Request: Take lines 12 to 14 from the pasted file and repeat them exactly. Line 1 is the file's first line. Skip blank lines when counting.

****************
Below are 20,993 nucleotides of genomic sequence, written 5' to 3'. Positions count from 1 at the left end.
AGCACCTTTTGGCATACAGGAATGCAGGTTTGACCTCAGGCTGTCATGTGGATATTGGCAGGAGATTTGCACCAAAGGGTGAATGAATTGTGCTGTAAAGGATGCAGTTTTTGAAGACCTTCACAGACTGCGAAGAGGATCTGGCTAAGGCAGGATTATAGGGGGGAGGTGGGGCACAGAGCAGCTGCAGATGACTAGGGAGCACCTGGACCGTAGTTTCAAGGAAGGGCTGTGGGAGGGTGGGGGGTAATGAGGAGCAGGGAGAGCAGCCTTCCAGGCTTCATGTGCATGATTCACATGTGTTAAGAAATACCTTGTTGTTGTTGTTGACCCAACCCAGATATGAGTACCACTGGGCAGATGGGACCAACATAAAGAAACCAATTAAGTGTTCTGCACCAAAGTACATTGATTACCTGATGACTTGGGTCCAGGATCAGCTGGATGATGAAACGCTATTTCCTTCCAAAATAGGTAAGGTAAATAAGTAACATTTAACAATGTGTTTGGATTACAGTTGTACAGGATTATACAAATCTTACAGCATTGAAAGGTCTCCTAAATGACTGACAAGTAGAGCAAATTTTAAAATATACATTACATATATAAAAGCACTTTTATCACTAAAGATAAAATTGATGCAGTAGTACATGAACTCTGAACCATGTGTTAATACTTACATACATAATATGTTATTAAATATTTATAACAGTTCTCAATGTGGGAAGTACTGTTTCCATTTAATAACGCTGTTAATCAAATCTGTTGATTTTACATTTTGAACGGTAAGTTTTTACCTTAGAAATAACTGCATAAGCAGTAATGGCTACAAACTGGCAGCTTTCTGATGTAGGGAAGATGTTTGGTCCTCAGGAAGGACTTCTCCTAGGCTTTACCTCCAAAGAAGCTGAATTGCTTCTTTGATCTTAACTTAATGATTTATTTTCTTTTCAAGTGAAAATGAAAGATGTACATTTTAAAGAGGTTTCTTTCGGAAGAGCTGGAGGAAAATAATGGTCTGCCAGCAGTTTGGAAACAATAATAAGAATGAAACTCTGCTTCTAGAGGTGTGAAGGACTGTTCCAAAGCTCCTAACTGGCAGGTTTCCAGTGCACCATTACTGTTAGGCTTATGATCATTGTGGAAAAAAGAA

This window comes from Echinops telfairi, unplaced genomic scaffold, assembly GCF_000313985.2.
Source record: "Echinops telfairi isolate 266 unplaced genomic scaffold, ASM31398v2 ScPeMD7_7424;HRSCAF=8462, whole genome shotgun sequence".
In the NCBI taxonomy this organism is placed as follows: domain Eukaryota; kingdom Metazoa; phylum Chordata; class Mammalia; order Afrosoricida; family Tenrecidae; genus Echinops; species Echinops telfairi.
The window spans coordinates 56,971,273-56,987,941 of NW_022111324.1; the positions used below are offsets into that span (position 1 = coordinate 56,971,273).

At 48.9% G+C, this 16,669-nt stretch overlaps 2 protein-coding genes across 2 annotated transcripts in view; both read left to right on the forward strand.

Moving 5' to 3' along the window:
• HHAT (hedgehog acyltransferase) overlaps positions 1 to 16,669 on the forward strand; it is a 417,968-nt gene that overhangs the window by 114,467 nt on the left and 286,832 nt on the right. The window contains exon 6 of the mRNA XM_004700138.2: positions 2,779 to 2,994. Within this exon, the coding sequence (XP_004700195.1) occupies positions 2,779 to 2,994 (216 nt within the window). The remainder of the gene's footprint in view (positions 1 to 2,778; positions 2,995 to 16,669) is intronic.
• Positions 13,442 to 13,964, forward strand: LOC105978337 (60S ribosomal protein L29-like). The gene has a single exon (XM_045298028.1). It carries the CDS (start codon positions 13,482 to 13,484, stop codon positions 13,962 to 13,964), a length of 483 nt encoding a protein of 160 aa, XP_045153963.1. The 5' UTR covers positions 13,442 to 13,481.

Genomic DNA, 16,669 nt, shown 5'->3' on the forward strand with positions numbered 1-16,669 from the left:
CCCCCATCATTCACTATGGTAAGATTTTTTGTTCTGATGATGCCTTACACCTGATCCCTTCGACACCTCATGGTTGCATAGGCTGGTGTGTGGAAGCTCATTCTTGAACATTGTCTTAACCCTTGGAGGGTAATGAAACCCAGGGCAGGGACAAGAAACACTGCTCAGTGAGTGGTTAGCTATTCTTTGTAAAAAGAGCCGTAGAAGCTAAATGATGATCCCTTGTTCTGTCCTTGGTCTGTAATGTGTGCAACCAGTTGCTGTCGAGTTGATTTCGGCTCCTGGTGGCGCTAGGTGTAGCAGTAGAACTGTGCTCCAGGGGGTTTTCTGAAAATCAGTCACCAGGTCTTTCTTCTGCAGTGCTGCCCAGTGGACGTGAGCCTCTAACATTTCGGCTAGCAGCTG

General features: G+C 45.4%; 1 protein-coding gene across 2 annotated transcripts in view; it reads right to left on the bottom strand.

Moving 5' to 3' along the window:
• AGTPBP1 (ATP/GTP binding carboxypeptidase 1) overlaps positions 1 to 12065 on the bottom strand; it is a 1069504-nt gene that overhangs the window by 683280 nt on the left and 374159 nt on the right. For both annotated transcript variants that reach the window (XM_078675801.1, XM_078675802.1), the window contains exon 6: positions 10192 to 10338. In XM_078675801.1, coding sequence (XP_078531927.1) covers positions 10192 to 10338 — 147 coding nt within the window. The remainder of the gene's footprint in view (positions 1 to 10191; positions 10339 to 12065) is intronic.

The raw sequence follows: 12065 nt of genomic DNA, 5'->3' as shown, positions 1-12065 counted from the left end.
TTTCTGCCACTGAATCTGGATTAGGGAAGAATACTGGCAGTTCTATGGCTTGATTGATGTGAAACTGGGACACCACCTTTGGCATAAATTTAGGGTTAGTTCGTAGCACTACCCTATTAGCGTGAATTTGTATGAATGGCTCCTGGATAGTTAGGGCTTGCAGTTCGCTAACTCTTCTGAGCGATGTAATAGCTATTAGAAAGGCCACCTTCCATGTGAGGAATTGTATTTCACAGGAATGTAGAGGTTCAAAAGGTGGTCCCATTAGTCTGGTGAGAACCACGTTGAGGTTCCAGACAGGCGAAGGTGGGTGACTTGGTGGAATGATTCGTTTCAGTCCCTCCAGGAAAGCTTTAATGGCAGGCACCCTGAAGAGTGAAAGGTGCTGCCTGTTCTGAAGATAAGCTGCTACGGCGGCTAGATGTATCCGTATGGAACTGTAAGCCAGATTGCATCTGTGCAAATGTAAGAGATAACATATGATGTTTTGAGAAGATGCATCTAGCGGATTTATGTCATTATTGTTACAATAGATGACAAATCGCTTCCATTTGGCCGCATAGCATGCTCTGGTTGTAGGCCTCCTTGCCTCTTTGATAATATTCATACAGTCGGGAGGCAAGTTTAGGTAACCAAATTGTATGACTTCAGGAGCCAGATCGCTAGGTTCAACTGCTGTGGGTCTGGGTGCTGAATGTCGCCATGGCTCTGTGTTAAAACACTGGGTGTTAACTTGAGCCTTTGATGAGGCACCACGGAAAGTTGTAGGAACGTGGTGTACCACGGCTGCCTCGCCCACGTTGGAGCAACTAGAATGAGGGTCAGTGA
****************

CCCCCATCATTCACTATGGTAAGATTTTTTGTTCTGATGATGCCTTACACCTGATCCCTTCGACACCTCATGGTTGCATAGGCTGGTGTGTGGAAGCTCATTCTTGAACATTGTCTTAACCCTTGGAGGGTAATGAAACCCAGGGCAGGGACAAGAAACACTGCTCAGTGAGTGGTTAGCTATTCTTTGTAAAAAGAGCCGTAGAAGCTAAATGATGATCCCTTGTTCTGTCCTTGGTCTGTAATGTGTGCAACCAGTTGCTGTCGAGTTGATTTCGGCTCCTGGTGGCGCTAGGTGTAGCAGTAGAACTGTGCTCCAGGGGGTTTTCTGAAAATCAGTCACCAGGTCTTTCTTCTGCAGTGCTGCCCAGTGGACGTGAGCCTCTAACATTTCGGCTAGCAGCTG

General features: G+C 45.4%; 1 protein-coding gene across 2 annotated transcripts in view; it reads right to left on the bottom strand.

Moving 5' to 3' along the window: